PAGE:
AN-ACC benefits begin to show, says report

New funding model is having a temporary impact on the operating performance for residential aged care.

The implementation of the new funding model is having a temporary impact on the operating performance for residential aged care, according to the latest industry report.

The Australian National Aged Care Classification – which replaced the Aged Care Funding Instrument in October last year – resulted in a transition benefit of $13.72 per bed per day for the December 2022 quarter and $8.65 per bed per day for the March 2023 quarter.

This compares to the September 2022 quarter – the final period of ACFI – of just 11 cents.

This short-term benefit – say the authors of StewartBrown’s Aged Care Financial Performance Survey Report for the nine months ending 31 March 2023 – is “due to the taxpayer subsidy including full funding for the legislated mandated care minutes per resident per day, though the requirement to meet these minutes is not obligatory until 1 October.”

Source: StewartBrown Aged Care Financial Performance Survey Report – March 2023

However – in line with the government’s most recent Quarterly Financial Snapshot – overall, the residential aged care sector continues to perform in the doldrums.

Analysing data from 1,143 aged homes, the StewartBrown report shows an average operating loss of $15.74 per bed per day – up from $12.85 the previous year.

This represents a loss of $5,221 per bed per annum, and a continuation of losses over five successive years.

Stuart Hutcheon

“The residential aged care sector has continued to have significant financial sustainability issues with deficits still being at an unsustainable level,” StewartBrown managing partner Stuart Hutcheon told Australian Ageing Agenda.

“The government has recognised the need to consider future funding requirements to improve the viability, ensure quality-of-care improvements are achieved and provide a range of consumer choice. This cannot be achieved with the current funding model.”

StewartBrown has been advocating for a series of financial reforms to be considered for a number of years. “Increased consumer contribution for those who have the financial means requires strong consideration,” , said Mr Hutcheon.

As the report shows, the ongoing workforce crisis is still burdening the sector, with many providers remaining reliant on agency workers at a cost of $17.04 per bed per day compared to $7.18 March 2022 – a $9.86 increase.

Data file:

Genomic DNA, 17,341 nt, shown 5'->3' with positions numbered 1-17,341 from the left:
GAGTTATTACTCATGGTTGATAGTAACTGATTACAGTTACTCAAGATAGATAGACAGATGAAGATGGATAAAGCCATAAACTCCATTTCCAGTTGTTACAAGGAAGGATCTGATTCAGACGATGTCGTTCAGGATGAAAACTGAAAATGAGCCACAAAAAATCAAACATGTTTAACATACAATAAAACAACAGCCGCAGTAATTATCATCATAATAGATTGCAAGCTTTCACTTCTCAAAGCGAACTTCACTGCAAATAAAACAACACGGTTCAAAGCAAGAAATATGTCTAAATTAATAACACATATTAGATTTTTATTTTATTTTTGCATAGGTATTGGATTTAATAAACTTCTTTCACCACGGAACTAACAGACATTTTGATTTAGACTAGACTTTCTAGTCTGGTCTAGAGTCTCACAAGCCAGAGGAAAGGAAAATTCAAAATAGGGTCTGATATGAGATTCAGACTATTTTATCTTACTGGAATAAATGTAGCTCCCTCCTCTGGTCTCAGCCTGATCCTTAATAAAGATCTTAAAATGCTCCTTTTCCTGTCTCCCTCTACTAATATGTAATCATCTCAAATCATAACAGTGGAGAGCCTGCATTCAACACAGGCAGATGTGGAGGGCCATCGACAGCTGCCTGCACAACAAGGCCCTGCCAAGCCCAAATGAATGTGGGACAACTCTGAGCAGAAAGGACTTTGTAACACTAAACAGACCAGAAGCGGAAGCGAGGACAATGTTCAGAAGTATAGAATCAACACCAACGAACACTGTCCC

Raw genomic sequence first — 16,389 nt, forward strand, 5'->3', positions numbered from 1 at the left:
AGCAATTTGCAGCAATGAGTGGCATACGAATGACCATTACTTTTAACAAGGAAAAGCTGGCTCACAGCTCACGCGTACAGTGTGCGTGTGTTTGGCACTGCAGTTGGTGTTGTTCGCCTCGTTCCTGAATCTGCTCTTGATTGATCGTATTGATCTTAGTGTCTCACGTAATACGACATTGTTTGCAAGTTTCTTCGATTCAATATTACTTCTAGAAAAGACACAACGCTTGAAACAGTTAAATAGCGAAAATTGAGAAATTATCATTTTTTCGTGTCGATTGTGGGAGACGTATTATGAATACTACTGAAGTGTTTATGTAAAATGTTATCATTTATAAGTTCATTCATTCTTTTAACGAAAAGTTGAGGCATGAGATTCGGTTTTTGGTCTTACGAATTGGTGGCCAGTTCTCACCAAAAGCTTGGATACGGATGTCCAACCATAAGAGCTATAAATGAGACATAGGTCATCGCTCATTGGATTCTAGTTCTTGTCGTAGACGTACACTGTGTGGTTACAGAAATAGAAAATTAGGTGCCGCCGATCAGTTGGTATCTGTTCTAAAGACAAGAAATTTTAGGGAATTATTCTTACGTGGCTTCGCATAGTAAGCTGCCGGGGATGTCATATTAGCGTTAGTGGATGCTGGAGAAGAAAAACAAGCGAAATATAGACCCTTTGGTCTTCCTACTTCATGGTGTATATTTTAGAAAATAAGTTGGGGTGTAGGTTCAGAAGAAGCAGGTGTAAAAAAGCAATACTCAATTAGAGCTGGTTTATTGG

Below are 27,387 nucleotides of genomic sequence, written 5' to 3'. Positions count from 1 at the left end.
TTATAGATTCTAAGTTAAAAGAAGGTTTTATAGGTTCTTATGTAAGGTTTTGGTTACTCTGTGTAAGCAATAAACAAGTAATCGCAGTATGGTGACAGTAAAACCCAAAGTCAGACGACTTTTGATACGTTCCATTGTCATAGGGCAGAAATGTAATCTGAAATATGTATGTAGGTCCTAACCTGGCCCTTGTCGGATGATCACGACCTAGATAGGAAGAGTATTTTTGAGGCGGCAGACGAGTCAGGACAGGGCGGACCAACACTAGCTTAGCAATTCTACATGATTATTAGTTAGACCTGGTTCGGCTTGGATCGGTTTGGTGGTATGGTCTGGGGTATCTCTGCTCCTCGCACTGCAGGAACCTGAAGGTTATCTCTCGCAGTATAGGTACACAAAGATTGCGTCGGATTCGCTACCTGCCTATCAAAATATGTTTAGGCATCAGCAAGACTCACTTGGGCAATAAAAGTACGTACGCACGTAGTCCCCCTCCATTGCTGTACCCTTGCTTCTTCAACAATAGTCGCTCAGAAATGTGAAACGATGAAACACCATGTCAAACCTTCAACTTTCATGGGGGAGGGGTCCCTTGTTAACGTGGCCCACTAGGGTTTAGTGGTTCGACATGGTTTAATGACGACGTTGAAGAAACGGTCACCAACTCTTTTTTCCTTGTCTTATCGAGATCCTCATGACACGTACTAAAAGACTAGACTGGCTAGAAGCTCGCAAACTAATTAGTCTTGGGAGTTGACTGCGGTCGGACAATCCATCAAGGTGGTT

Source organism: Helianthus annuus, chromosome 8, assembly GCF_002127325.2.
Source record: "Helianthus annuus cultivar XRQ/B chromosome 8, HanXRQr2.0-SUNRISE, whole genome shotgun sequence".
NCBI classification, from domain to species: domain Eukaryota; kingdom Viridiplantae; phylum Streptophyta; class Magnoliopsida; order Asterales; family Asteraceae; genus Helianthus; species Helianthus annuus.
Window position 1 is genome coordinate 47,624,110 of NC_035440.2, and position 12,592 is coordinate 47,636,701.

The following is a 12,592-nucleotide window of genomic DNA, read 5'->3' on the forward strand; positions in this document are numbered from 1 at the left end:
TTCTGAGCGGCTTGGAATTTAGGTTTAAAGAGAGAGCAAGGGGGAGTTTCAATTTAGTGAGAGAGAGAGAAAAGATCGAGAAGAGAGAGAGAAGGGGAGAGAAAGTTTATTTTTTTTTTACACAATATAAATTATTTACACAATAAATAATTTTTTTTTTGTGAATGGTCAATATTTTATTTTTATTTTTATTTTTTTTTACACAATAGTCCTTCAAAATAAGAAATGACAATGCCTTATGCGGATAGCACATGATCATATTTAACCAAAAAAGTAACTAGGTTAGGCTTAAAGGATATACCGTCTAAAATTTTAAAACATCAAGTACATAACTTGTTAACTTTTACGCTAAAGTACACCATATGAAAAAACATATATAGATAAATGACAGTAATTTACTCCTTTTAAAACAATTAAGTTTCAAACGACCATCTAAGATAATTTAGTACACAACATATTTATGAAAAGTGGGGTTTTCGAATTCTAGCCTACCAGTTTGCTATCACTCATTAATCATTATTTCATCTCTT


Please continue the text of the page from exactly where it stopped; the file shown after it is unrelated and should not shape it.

Source: StewartBrown Aged Care Financial Performance Survey Report – March 2023

Occupancy levels are much the same as the previous year: 90.9 per cent compared to 91.4 per cent.

In all, during the period, 64 per cent of all aged care homes operated at a loss – which mirrors the previous year. The authors are keen to note the above figure relates to aged care homes – not providers as reported in the government snapshot.

“A provider may be reporting an overall surplus,” say the authors, “however, a number of homes run by that provider may be operating at a loss and these homes may be at financial risk of closure.”

Home care: ‘a climate of operating issues’

Home care providers, meanwhile, are also “performing in a climate of operating issues.” Most notably, having to still deliver services within a convoluted regulatory environment.

The second postponement of the Support at Home program – pushed back until 1 July 2025 – “creates a policy void which has led to a stagnation of innovation for many providers,” say the authors.

Another crucial concern: the workforce shortfall. “Staffing remans a critical issue for aged care,” said Mr Hutcheon.

As for the financials, data from 69,753 home care packages shows the current operating result decreasing to a surplus of $3.39 per client per day, compared to $4.29 the previous year.

Source: StewartBrown Aged Care Financial Performance Survey Report – March 2023

Revenue utilisation has decreased to 84.9 per cent of available package funding and unspent funds have increased to an average of $11,778 for every care recipient – unspent funds are now in excess of an aggregate $2.6 billion.

“Home care financial performance and related issues should not be ignored,” Mr Hutcheon told AAA. “The utilisation of funding remains less than 85 per cent with the unspent funds per consumer increasing accordingly. This has led to reduced profitability and pressure on providing the range of care services required.”

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Tags: Aged Care Financial Performance Survey, AN_ACC, featured, nine months ending 31 March 2023, stewartbrown,

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